Shares of Harley-Davidson (NYSE:HOG) roared to life this week after the motorcycle maker reported a surprise fourth-quarter profit that saw motorcycle revenue surge 54% as U.S. demand for big bikes returned.
Harley’s stock jumped 16.7% on the results, according to data by S&P Global Market Intelligence, accelerating a turnaround for the shares that began last month.
Demand for big bore motorcycles like the ones Harley-Davidson makes has been on a years-long slide, which is still apparent in its results.
Although Harley enjoyed a 9% increase in U.S. sales in the fourth quarter — the first time it has increased sales in the period in five years — the 18,855 bikes it sold is still one of the lowest numbers it has sold for the three-month period.
This could be the start of a turnaround, and is a welcome relief from the inexorable decline sales had been on, but one quarter doesn’t make a recovery. Harley needs to now back this up with consecutive quarters of growth.
Under the leadership of CEO Jochen Zeitz, Harley has renewed its focus on the U.S. market while curtailing its expansion in the rest of the world to just the most profitable. It’s still probably part of the reason sales in every other market fell during the quarter.
The U.S. is, of course, Harley’s biggest, most important market, which is why it made little sense to many that the bike maker’s prior management team had chosen to largely ignore it and focus on international growth instead. Last year was the first year of implementation of Harley’s five-year roadmap under Zeitz, called The Hardwire, and it seems to be bearing fruit, at least domestically.
However, it’s important to point out that while Harley-Davidson reported a $0.15 per share adjusted profit for the fourth quarter, handily beating analyst forecasts of a $0.38 per share loss and a complete reversal of the $0.68 per share loss it recorded a year ago, its motorcycle business is still operating at a loss of $102 million.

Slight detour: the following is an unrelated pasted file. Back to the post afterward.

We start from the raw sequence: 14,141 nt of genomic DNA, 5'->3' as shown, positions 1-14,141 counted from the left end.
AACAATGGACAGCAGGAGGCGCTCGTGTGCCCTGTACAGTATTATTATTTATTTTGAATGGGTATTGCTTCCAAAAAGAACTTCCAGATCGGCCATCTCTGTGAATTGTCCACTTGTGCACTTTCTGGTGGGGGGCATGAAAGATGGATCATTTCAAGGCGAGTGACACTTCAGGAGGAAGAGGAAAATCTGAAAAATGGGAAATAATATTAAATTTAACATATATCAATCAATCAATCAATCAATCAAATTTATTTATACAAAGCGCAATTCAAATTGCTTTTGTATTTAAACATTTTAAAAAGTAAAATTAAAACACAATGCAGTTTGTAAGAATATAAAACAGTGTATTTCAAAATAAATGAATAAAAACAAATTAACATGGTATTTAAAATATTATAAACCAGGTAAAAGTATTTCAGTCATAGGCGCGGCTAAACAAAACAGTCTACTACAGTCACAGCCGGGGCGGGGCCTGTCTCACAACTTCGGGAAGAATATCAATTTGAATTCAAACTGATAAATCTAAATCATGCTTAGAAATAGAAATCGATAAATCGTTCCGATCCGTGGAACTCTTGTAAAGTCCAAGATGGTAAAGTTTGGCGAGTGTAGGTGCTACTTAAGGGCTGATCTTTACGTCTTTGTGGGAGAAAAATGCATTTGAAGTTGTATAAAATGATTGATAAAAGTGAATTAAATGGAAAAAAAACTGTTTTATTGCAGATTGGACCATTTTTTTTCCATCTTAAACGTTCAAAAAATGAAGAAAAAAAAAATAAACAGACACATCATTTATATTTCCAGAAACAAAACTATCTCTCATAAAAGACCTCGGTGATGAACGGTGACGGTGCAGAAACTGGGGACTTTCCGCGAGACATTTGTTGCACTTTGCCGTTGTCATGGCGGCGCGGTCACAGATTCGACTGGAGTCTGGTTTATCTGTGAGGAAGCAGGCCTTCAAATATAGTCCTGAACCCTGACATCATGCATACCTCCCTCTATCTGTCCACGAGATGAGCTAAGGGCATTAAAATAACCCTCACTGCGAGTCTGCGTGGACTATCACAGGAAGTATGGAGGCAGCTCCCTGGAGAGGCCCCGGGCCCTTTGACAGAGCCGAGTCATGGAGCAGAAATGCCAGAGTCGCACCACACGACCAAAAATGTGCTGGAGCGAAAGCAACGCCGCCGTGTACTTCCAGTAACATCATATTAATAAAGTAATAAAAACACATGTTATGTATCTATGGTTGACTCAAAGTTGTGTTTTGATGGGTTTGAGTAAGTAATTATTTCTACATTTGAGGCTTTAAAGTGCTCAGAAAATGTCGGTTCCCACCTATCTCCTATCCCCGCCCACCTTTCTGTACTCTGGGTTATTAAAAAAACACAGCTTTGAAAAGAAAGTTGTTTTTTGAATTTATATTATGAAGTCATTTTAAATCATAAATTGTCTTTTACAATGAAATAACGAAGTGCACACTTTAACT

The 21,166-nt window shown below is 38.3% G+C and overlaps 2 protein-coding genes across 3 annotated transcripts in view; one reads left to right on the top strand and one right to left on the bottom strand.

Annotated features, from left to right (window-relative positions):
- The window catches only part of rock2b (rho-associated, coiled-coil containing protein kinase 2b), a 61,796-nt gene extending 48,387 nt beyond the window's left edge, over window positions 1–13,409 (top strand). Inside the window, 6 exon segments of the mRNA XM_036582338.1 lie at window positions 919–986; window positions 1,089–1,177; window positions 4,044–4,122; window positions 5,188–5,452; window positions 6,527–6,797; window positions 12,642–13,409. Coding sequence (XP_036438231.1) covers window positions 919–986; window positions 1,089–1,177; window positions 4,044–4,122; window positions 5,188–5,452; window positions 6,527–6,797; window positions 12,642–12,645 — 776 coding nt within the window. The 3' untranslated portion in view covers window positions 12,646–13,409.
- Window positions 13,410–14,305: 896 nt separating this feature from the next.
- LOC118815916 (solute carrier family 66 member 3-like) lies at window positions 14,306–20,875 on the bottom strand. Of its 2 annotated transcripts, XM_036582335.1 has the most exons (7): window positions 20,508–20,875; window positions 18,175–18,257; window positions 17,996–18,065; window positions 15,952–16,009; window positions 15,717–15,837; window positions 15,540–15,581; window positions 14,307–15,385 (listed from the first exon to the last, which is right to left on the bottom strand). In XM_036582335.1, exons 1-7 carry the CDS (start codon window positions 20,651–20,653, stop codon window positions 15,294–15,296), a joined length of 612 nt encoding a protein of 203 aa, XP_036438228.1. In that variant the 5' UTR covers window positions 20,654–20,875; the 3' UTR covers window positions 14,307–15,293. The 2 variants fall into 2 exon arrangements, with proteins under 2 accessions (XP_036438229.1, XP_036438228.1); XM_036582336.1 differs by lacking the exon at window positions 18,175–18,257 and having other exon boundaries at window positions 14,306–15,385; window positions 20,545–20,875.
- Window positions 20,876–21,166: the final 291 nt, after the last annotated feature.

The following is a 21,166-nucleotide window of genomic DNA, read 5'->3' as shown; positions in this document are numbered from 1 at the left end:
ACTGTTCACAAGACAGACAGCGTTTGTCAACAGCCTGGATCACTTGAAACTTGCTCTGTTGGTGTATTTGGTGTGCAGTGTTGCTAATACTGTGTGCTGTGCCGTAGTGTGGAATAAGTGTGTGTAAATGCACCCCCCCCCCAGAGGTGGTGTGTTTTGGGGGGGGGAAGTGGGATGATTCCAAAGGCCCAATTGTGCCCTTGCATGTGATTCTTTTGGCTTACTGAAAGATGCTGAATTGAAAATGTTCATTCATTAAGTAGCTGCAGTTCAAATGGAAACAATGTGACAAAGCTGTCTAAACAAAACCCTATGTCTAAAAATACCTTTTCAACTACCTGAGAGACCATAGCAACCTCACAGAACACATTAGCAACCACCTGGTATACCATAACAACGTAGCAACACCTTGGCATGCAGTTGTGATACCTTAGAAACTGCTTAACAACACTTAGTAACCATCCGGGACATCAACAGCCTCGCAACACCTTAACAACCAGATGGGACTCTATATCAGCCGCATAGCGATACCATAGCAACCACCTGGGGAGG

The bike maker’s quarterly profit came mostly from its financial services division ($95 million operating income) and a benefit from income taxes ($16 million). The business of selling motorcycles is still a loss generator for Harley.
Harley also announced during the quarter it would be spinning off its LiveWire all-electric motorcycle business into a stand-alone publicly traded company through a reverse merger with special purpose acquisition company (SPAC) AEA-Bridges Impact. Harley will still own 74% of the new company.
Previously Harley had separated out Livewire from the traditional motorcycle business, but now it would be the first publicly traded EV motorcycle company in the U.S. It was that announcement last month that was the catalyst for the start of Harley’s stock price turnaround.
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